Sooner or later there will be the need to allocate more memory. To set the memory limit, you can make use of by this piece of code.

define( 'WP_MEMORY_LIMIT', '32M' );
define( 'WP_MAX_MEMORY_LIMIT', '128M' ); 

How to Disbale Table Updates

When WordPress updates it makes use of a function called dbDelta() to integrate the changes made.


Many larger websites themselves disable the table updates to integrate the changes themselves when the traffic is low. This is because the integration of changes will take a lot of time on these sites.

SSL in the Admin

There are two attributes of SSL in the wp-config file. First, the FORCE_SSL_LOGIN ensures that logins always use SSL. However, but the admin sessions don’t make use of it. The second one is the FORCE_SSL_ADMIN, which will use SSL for login and will also include the cookies.

define( 'FORCE_SSL_LOGIN', true );
define( 'FORCE_SSL_ADMIN', true );

SSL Admin overrides the SSL Login so if you have defined a secure option then there is no need for defining Force_SSL_Login.

Disabling the Automatic Updates

Almost everyone loves the hassle-free automatic updates where all updates download on their own and integrate. WordPress is no exception to that. You can, however, disable the automatic updates on WordPress. There are two ways to do that.

You can make use of AUTOMATIC_UPDATER_DISABLED can disable all automatic updates in one go. A better way to do this is to use the WP_AUTO_UPDATE_CORE constant.

With the second one, if you set the auto-update core to true, the auto-update will be enabled. If you set it to False, it will be disabled. You can set it to minor to receive smaller updates automatically by default.

Cron Settings

The Cron is a job scheduler of mostly found in the UNIX based systems. WordPress has similar functionality with the same attributes as the Cron. It runs at regular intervals and executes various tasks. the problem with the functionality is it relies upon site visitors to perform a task. So, the desired task may not be finished at the stipulated time.

If you’ve set a post to be published at 12 AM and you have no visitor on the site until the stipulated time. then the post will be published before the site loads for the user. However, in case, due to some unforeseen issue it fluctuates, you can set up another alternate cron method. Here is the piece of code for that.

define( 'ALTERNATE_WP_CRON', true );

WordPress Multi-site

A multisite network basically refers to an accumulation of websites that share the same WordPress install. They can share plugins and themes. In this scheme managing of sites is easier. Developers use this concept to host multiple themes and plugins.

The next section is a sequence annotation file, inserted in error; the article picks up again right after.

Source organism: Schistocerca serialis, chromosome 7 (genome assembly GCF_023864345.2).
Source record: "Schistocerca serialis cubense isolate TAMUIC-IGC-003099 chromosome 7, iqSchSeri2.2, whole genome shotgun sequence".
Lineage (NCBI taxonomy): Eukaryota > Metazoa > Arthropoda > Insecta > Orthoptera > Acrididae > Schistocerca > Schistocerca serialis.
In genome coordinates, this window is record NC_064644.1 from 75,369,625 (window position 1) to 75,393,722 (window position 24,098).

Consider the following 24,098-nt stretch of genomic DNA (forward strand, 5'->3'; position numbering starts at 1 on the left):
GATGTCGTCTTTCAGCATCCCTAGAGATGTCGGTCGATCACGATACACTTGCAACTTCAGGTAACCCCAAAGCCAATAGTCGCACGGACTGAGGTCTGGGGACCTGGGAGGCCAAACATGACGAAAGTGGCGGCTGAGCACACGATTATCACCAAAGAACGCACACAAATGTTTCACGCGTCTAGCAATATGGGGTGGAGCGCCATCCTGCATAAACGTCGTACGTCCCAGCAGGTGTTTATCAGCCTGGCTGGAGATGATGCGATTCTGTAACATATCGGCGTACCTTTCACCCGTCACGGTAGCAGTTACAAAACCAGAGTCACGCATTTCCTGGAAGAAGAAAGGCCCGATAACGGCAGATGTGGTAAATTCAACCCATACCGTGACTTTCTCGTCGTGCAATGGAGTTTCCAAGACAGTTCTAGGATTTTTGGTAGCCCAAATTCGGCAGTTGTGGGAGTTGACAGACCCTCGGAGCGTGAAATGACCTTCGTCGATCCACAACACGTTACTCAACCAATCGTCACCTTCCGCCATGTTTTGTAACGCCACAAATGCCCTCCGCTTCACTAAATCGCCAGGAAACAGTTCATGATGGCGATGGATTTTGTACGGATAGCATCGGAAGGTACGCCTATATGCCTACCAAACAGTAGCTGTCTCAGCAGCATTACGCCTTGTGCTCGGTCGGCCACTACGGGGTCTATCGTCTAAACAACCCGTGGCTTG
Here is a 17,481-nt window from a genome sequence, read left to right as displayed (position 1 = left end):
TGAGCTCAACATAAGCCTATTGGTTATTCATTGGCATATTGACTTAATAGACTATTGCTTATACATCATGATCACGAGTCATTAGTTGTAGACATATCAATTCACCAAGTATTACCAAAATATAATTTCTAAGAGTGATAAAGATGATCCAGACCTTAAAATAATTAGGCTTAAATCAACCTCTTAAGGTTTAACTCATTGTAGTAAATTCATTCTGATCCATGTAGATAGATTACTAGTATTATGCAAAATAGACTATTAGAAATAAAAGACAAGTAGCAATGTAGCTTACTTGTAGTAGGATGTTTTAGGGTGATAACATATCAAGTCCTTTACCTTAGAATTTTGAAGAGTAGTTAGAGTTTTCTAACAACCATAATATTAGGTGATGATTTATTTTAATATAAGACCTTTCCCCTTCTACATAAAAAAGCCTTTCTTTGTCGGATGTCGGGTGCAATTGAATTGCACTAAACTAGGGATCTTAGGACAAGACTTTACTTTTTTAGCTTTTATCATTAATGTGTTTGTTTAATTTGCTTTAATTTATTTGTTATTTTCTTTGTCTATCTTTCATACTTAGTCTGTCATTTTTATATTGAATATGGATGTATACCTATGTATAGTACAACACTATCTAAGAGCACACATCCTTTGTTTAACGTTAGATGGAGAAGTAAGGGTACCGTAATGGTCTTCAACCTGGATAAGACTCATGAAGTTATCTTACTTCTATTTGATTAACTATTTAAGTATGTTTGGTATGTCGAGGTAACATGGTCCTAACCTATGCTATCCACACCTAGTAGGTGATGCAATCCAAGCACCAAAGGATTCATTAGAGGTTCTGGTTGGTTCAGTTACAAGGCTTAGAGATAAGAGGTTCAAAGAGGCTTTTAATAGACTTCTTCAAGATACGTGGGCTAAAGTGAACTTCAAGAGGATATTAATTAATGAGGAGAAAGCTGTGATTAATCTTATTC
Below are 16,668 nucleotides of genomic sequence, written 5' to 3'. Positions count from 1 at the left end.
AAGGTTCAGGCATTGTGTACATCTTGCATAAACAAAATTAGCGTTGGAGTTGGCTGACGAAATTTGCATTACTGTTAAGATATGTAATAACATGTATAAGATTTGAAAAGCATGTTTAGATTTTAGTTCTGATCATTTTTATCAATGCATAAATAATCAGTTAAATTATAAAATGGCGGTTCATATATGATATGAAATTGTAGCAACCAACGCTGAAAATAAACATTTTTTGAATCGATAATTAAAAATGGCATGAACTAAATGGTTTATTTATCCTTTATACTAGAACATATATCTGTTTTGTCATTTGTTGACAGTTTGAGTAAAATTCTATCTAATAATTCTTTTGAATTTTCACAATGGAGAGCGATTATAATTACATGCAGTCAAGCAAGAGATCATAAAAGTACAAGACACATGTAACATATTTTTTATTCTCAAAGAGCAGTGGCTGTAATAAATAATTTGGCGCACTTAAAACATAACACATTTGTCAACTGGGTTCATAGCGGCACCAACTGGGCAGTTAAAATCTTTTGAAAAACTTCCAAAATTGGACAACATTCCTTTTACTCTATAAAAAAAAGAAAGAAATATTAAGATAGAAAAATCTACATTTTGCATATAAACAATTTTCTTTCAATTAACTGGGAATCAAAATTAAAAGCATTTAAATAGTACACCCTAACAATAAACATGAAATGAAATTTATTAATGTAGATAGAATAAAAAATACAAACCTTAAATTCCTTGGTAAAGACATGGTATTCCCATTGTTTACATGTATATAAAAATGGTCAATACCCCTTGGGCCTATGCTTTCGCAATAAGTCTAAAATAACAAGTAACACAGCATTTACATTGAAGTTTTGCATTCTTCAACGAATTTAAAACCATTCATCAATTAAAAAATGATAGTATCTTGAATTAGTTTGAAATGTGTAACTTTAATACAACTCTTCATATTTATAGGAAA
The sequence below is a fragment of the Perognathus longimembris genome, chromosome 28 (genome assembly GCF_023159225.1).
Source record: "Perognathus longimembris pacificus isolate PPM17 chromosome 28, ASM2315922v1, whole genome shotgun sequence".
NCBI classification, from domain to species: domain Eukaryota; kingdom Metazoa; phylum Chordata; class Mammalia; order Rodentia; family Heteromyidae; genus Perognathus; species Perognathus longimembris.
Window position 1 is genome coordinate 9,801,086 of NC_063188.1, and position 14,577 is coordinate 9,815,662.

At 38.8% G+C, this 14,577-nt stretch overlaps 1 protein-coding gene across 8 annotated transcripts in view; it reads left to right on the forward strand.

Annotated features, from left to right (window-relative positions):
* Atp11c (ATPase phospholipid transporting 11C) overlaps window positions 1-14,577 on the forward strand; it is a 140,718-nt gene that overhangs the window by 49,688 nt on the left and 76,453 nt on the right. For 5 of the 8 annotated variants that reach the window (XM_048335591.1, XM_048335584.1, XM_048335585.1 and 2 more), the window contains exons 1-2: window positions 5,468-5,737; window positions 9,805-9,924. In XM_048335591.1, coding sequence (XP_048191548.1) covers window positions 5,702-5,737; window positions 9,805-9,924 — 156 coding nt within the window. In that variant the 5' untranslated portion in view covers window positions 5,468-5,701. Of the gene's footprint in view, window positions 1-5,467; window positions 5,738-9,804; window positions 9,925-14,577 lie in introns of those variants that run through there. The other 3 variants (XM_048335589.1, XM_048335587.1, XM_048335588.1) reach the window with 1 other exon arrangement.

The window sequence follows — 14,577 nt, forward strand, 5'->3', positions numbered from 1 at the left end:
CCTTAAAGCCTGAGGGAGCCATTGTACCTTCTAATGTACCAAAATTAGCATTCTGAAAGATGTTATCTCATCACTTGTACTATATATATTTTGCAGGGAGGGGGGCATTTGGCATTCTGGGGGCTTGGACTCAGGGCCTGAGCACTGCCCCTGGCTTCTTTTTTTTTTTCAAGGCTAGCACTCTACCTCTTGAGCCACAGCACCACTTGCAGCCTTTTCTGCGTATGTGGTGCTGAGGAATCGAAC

This is the code to set up the multi-site. You have to set the parameter value to true.

define( 'WP_ALLOW_MULTISITE', true );

After you define it, upon reloading the WordPress admin, you will see a Network Setup option in the tools section. You will be asked to add your additional settings to your config files and .htaccess file. Then you have to log out and log in again. Then you’ll see the network install.

A setting related to Multisite installs allows you to redirect users by using The NOBLOGREDIRECT constant defines the URL users are directed to in case they access a sub-site, which does not exist.

define( 'NOBLOGREDIRECT', '' );

In case you want that plugins and themes cannot be edited using the built-in file editor or want that users can’t install their own plugins and themes, you can use the DISALLOW_FILE_EDIT and DISALLOW_FILE_MODS constant.

define( 'DISALLOW_FILE_EDIT', true );
define( 'DISALLOW_FILE_MODS', true );

Developer Settings

There is a Debug constant which the developers can use to show the errors so they can rectify it. here is the code for it.

define( 'SCRIPT_DEBUG', true );

debugging is very much dependent on how much error is logged in the log files. So, logging down the errors is always a good practice. So, to define the log you can make use of this following code.

define( 'WP_DEBUG_LOG', true );

Then the errors will be logged to a file named error.log in the wp-content folder.

Again if you want to trace some bugs in any script that your site is running, you have to use the Concatenation and Minification constants.

To access detailed profiles of the SQL queries performed by WordPress, you can use this code.

define( 'SAVEQUERIES', true );

Now to get the overview of all the queries, you have to print the content of $wpdb->queries. So, make use of this,

global $wpdb;
print_r( $wpdb->queries );


If you want to see these queries all the time, then you can put it into the wp_footer file. They will display at the end of each page.

So, that’s it, folks. Now you know how to Customize the WordPress wp-config File. We hope this guide was useful to you.